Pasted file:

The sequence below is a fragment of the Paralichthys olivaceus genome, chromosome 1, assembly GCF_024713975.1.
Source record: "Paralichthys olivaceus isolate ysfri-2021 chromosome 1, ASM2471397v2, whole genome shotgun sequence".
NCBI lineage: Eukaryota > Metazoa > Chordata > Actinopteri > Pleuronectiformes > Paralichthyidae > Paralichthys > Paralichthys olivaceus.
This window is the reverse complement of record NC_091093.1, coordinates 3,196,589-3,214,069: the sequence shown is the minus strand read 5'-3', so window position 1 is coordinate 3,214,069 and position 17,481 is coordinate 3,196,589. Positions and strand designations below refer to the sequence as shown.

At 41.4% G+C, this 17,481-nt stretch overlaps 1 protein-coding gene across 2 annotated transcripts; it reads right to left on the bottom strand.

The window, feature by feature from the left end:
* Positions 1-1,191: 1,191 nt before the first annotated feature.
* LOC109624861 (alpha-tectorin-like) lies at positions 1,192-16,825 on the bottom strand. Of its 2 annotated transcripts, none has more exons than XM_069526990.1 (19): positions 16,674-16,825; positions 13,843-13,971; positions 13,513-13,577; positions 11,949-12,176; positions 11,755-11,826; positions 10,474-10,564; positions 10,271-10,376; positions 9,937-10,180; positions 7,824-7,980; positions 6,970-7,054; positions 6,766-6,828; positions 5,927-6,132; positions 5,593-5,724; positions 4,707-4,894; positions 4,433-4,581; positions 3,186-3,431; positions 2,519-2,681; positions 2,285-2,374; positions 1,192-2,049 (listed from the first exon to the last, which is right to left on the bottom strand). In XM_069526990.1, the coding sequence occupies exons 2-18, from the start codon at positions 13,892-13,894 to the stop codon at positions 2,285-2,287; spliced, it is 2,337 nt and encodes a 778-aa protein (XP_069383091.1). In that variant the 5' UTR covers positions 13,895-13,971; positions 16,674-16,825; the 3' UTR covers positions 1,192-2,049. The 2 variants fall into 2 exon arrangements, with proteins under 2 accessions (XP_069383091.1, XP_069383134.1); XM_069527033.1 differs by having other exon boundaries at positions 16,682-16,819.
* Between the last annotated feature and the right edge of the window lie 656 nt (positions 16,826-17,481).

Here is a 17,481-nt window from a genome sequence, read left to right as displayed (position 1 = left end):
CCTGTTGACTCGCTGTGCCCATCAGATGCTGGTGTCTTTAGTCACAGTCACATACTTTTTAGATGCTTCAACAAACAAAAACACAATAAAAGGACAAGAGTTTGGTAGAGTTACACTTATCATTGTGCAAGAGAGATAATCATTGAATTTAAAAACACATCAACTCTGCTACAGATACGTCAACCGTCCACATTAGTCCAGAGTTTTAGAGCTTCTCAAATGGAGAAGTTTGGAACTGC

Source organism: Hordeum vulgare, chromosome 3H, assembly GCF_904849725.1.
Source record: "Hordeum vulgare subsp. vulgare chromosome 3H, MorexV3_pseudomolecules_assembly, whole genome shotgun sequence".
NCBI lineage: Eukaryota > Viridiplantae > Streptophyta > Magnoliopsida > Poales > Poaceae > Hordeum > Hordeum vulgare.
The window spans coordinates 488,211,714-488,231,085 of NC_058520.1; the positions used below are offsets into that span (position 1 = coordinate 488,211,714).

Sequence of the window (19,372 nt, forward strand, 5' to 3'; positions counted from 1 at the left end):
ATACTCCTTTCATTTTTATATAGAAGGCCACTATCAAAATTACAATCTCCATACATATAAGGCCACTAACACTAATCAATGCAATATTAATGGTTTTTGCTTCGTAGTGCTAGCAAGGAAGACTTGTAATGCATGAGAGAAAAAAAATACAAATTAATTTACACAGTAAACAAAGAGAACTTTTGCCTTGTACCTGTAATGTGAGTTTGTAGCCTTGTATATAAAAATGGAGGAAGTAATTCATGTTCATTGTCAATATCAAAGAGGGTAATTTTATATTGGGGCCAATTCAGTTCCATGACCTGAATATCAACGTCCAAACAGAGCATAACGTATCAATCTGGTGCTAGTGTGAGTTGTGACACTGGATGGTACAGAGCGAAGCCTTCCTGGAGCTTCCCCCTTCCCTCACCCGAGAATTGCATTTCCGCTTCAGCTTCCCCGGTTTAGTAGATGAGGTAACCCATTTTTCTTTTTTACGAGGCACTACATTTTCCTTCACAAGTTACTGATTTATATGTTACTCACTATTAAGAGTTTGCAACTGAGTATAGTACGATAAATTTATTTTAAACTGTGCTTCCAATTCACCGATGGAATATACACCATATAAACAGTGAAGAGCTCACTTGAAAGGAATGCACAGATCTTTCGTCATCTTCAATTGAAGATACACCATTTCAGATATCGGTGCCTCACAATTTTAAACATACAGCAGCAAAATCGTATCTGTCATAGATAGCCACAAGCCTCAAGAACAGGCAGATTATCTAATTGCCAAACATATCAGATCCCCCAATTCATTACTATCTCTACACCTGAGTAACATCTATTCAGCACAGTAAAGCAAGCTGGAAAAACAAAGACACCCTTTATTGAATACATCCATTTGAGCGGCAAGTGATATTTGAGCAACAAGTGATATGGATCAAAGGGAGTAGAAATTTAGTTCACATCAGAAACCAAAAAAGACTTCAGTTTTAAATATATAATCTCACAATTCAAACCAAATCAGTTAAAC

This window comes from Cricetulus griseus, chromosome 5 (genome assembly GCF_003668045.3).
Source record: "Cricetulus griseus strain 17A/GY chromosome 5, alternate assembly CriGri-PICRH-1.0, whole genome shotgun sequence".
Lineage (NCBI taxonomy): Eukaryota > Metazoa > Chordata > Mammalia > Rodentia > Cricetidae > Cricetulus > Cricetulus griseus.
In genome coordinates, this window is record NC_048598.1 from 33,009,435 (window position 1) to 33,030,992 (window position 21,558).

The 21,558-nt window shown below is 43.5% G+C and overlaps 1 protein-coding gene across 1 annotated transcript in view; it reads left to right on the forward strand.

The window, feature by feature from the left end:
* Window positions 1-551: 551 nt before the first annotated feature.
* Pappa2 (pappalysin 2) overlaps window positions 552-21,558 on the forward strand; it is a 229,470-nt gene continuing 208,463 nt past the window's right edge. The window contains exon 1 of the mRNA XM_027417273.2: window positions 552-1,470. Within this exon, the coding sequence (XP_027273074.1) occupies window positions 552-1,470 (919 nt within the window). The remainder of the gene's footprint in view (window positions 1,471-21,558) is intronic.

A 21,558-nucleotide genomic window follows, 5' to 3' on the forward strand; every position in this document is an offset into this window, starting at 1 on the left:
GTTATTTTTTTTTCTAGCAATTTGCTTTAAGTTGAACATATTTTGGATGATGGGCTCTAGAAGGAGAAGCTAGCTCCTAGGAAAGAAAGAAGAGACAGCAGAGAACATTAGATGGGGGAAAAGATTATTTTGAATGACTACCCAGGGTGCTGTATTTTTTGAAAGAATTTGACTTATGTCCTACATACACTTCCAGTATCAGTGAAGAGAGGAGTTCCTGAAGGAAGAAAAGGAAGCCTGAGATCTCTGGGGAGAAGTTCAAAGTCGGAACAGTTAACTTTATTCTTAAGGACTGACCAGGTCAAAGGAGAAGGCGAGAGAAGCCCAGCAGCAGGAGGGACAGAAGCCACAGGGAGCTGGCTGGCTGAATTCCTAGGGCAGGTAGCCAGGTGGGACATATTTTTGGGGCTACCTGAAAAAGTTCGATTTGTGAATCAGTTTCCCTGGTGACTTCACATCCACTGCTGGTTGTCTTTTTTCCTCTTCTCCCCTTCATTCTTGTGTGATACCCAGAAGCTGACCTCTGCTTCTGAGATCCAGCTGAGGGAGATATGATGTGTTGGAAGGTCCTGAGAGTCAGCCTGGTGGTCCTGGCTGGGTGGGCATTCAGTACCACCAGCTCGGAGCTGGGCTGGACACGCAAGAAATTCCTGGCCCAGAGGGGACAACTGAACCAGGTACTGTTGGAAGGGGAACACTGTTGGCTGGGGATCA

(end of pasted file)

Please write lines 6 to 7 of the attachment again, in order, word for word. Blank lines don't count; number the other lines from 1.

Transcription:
The window, feature by feature from the left end:
* Positions 1-1,191: 1,191 nt before the first annotated feature.